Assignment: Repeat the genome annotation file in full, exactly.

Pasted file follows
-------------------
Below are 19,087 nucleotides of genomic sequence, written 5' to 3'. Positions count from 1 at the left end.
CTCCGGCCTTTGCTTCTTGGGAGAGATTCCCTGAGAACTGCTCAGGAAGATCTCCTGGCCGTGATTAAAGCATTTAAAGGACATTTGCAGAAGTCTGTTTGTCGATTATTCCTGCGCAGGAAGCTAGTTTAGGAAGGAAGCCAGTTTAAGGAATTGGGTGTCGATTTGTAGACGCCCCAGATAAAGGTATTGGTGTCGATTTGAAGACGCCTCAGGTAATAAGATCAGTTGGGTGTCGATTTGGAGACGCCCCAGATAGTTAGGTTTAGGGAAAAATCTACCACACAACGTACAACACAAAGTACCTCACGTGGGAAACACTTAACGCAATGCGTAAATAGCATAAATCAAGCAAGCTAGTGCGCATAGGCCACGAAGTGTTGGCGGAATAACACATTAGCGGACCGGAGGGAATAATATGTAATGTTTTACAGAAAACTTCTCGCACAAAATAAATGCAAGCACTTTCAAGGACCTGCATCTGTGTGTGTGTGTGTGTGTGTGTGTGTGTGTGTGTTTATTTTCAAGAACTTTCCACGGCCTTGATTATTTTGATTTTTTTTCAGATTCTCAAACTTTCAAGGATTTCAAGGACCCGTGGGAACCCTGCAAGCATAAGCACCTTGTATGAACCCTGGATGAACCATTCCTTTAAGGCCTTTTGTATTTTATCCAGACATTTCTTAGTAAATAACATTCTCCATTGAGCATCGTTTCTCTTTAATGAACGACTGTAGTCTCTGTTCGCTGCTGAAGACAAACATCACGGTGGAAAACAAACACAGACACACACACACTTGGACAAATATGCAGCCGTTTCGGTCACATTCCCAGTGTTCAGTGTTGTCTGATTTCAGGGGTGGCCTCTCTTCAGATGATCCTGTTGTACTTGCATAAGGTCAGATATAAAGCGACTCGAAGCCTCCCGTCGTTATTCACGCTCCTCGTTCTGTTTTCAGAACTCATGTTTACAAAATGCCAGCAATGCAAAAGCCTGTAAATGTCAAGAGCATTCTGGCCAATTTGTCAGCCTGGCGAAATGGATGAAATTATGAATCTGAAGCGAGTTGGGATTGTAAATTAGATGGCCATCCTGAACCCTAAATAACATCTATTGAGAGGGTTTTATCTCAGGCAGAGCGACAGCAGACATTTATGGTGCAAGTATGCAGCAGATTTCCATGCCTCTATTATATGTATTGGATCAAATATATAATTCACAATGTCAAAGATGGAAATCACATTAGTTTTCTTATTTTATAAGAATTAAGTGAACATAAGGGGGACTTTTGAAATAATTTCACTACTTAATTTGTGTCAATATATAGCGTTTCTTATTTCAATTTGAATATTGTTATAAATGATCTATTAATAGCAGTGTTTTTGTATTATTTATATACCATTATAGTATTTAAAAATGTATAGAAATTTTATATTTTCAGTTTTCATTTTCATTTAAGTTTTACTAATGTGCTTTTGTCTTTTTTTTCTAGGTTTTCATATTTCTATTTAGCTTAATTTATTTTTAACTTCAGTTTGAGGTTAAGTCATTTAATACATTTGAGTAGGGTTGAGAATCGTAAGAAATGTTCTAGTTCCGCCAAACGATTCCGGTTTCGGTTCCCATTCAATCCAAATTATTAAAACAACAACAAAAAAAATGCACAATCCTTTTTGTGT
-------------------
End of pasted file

Below are 19,087 nucleotides of genomic sequence, written 5' to 3'. Positions count from 1 at the left end.
CTCCGGCCTTTGCTTCTTGGGAGAGATTCCCTGAGAACTGCTCAGGAAGATCTCCTGGCCGTGATTAAAGCATTTAAAGGACATTTGCAGAAGTCTGTTTGTCGATTATTCCTGCGCAGGAAGCTAGTTTAGGAAGGAAGCCAGTTTAAGGAATTGGGTGTCGATTTGTAGACGCCCCAGATAAAGGTATTGGTGTCGATTTGAAGACGCCTCAGGTAATAAGATCAGTTGGGTGTCGATTTGGAGACGCCCCAGATAGTTAGGTTTAGGGAAAAATCTACCACACAACGTACAACACAAAGTACCTCACGTGGGAAACACTTAACGCAATGCGTAAATAGCATAAATCAAGCAAGCTAGTGCGCATAGGCCACGAAGTGTTGGCGGAATAACACATTAGCGGACCGGAGGGAATAATATGTAATGTTTTACAGAAAACTTCTCGCACAAAATAAATGCAAGCACTTTCAAGGACCTGCATCTGTGTGTGTGTGTGTGTGTGTGTGTGTGTGTGTGTTTATTTTCAAGAACTTTCCACGGCCTTGATTATTTTGATTTTTTTTCAGATTCTCAAACTTTCAAGGATTTCAAGGACCCGTGGGAACCCTGCAAGCATAAGCACCTTGTATGAACCCTGGATGAACCATTCCTTTAAGGCCTTTTGTATTTTATCCAGACATTTCTTAGTAAATAACATTCTCCATTGAGCATCGTTTCTCTTTAATGAACGACTGTAGTCTCTGTTCGCTGCTGAAGACAAACATCACGGTGGAAAACAAACACAGACACACACACACTTGGACAAATATGCAGCCGTTTCGGTCACATTCCCAGTGTTCAGTGTTGTCTGATTTCAGGGGTGGCCTCTCTTCAGATGATCCTGTTGTACTTGCATAAGGTCAGATATAAAGCGACTCGAAGCCTCCCGTCGTTATTCACGCTCCTCGTTCTGTTTTCAGAACTCATGTTTACAAAATGCCAGCAATGCAAAAGCCTGTAAATGTCAAGAGCATTCTGGCCAATTTGTCAGCCTGGCGAAATGGATGAAATTATGAATCTGAAGCGAGTTGGGATTGTAAATTAGATGGCCATCCTGAACCCTAAATAACATCTATTGAGAGGGTTTTATCTCAGGCAGAGCGACAGCAGACATTTATGGTGCAAGTATGCAGCAGATTTCCATGCCTCTATTATATGTATTGGATCAAATATATAATTCACAATGTCAAAGATGGAAATCACATTAGTTTTCTTATTTTATAAGAATTAAGTGAACATAAGGGGGACTTTTGAAATAATTTCACTACTTAATTTGTGTCAATATATAGCGTTTCTTATTTCAATTTGAATATTGTTATAAATGATCTATTAATAGCAGTGTTTTTGTATTATTTATATACCATTATAGTATTTAAAAATGTATAGAAATTTTATATTTTCAGTTTTCATTTTCATTTAAGTTTTACTAATGTGCTTTTGTCTTTTTTTTCTAGGTTTTCATATTTCTATTTAGCTTAATTTATTTTTAACTTCAGTTTGAGGTTAAGTCATTTAATACATTTGAGTAGGGTTGAGAATCGTAAGAAATGTTCTAGTTCCGCCAAACGATTCCGGTTTCGGTTCCCATTCAATCCAAATTATTAAAACAACAACAAAAAAAATGCACAATCCTTTTTGTGT